= Area under rabi crop Gram in ha Hot Weather

(18)

= Area under hot weather crop Groundnut in ha

3.2.4. Labour Availability

To tackle the problem of uncertainty of avoiding the labour from outside the region, the labour requirement should not exceed the total labour availability during that intervalKharif

(19)

Rabi

(20)

Perennial and hot weather

(21)

3.2.5. Manure Availability

In order to keep the fertility of soil in rich condition, the total manure requirement should not exceed the total availability of the manure in that season.

Kharif

(22)

Rabi

(23)

Perennial and Hot Weather

(24)

3.2.6. Water Availability Constraint

The total water requirement of different crop should not exceed the total water availability in the reservoir,

(25)

3.2.7. Non Negativity Constraint

(26)

3.3. Fuzzy Linear Programming Algorithm (FLP Algorithm)

In brief it is divided into following steps:

1) Considering only one objective at a time, solve the problem as a linear programming problem.

2) Focusing on the results obtained in the step 1, work out the corresponding values of each objective from the solution obtained.

3) Comparing the values of objective function obtained in step 2; find out (ZU) and (ZL) for each objective under consideration.

4) Keeping in view the values of (ZU) and (ZL) for each objective; establish the linear membership function.

5) Introducing the dummy variable (λ), now the objective function changes to maximize the dummy variable (λ) subjected to the additional constraints due to the fuzziness in the value of the objective functions and original constraints.

6) Develop the equivalent Linear Programming (LP) model as a Multiobjective Fuzzy Linear Programming model (MOFLP).

7) With degree of truth (λ) work out compromised solution.

The schematic representation of fuzzy approach model for compromised solution is as shown in Figure 2.

4. Result Analysis

The objective function of the present study considering the Equations (1) to (4) of the linear programming planning (LPP) model are to maximize the net benefits, yield/crop production, employment generation and ma-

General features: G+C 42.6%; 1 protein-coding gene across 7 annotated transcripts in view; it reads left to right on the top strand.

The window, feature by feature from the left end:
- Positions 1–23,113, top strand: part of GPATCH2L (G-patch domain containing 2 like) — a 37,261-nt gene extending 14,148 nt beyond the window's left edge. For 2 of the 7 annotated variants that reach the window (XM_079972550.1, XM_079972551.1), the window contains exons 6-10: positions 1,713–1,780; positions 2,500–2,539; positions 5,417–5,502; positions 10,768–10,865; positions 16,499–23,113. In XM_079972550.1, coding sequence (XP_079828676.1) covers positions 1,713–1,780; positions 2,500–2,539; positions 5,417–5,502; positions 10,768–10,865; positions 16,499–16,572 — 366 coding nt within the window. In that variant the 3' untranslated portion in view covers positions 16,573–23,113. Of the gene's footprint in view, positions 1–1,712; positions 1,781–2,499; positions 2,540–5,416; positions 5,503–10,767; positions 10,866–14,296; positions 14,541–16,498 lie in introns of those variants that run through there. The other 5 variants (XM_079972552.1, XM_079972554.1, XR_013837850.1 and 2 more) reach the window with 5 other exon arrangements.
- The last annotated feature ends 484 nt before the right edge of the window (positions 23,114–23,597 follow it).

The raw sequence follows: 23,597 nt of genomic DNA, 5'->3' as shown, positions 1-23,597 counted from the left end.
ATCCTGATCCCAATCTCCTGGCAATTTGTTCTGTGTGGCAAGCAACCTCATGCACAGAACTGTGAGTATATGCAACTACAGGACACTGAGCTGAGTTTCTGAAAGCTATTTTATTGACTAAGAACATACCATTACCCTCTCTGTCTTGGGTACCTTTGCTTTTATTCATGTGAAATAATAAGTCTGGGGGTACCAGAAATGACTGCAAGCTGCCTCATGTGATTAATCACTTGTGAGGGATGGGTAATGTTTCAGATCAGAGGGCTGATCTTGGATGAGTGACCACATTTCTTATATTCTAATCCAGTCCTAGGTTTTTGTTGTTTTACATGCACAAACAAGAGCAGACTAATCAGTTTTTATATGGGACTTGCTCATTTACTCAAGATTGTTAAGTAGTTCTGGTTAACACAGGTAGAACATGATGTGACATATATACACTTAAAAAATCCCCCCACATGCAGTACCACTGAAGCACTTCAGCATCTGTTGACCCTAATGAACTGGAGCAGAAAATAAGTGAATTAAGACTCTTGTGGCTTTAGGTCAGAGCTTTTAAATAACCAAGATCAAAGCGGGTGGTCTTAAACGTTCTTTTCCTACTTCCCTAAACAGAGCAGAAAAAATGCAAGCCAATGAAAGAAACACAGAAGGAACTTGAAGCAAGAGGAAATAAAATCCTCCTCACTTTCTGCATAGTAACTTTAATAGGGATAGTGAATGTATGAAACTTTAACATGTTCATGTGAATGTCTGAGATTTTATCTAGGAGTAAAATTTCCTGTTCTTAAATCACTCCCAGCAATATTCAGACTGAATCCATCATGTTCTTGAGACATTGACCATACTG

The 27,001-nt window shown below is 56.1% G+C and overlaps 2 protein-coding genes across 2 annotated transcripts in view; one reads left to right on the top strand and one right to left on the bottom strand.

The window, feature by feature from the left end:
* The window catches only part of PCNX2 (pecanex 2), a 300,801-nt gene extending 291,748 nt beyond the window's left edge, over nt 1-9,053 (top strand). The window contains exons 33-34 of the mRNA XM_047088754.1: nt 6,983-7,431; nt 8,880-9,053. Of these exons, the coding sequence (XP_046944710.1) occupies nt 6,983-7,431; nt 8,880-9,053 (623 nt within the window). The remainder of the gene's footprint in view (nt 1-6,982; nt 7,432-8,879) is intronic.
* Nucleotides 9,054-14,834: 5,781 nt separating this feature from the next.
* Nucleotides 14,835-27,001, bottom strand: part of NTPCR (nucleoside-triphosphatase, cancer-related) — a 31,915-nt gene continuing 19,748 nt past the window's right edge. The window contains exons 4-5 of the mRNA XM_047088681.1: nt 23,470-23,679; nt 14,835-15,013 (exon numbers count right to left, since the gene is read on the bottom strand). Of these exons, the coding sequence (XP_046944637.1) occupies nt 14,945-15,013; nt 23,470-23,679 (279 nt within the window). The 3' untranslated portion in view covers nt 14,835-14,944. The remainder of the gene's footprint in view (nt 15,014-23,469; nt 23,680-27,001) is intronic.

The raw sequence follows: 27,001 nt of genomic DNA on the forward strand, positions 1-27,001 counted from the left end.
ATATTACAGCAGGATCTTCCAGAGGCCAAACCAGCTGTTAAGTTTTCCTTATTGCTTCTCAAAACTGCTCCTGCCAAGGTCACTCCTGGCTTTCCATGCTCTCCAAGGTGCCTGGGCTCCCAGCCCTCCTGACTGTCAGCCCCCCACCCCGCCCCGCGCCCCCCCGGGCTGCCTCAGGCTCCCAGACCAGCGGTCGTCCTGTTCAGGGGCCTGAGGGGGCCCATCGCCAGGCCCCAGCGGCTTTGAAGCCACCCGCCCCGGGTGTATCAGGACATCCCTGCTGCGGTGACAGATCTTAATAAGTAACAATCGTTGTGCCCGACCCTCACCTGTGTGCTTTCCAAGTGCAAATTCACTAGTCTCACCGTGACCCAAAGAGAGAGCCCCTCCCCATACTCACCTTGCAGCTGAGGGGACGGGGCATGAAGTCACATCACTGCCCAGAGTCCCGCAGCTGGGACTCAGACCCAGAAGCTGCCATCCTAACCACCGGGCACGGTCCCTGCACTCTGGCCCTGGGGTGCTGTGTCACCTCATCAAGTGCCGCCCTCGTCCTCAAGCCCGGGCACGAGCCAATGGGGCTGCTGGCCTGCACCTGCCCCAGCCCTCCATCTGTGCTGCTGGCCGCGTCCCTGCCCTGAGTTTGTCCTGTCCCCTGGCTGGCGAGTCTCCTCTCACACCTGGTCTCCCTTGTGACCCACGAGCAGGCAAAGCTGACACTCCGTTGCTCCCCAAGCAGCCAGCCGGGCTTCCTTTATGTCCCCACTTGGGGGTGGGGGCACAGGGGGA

Figure 2. Schematic representation of fuzzy approach model for compromised solution.

nure utilization for the command area of the Jayakwadi Project stage-I. These objective functions are maximized separately subjected to constraints (Equations (5) to (26)) using the LINGO (Language for INteractive General Optimization). The results of this individual maximization of the four different objectives are used to develop the membership function for each objective taking the help of the best (+) and worst (-) value of the same. The membership functions are shown graphically in Figures (3-6). The same membership functions are written in the form of mathematical Equations (27) to (30). The results are shown in Table 1. Also the results are shown graphically

Figure 3. Membership function for Z1 (in Million Rupees).

Figure 4. Membership function for Z2 (in Tons).

Figure 5. Membership function for Z3 (in Million Man days).

Figure 6. Membership function for Z4 (in Tons).

in Figures (7-11).

The membership functions µ1(X), µ2(X), µ3(X) and µ4(X) of the fuzzy sets characterizing the objective functions rise linearly from 0 to 1 at the highest achievable value of Z1 = 1683.04 Million Rs, Z2 = 473464.40 tons, Z3 = 34.44 Million Man days and Z4 = 182542.50 tons respectively. The level of satisfaction associated with net benefits rises from 0 if the net benefit is 1255.69 million Rs or less to 1 if the total net benefits is Z1 = 1683.04 Million Rs or more. The level of satisfaction with respect to crop/yield Production rises from 0 if the crop/yield production is 106674.40 Tons or less to 1 if the crop/ yield production is Z2 = 473464.40 tons or more and the satisfaction level associated with employment generation rises from 0 for 23.25 million man days or less to 1 for employment generation Z3 = 34.44 Million Man days and more. Similarly the level of satisfaction associated with manure utilization rises from 0 if the manure utilization is 70516.11 tons or less to 1 if the manure utilization is Z4 = 182542.50 tons or more. The maximum satisfaction level from the membership functions of four participating/conflicting objectives has been designated as the ‘best’ achieved/compromised solution.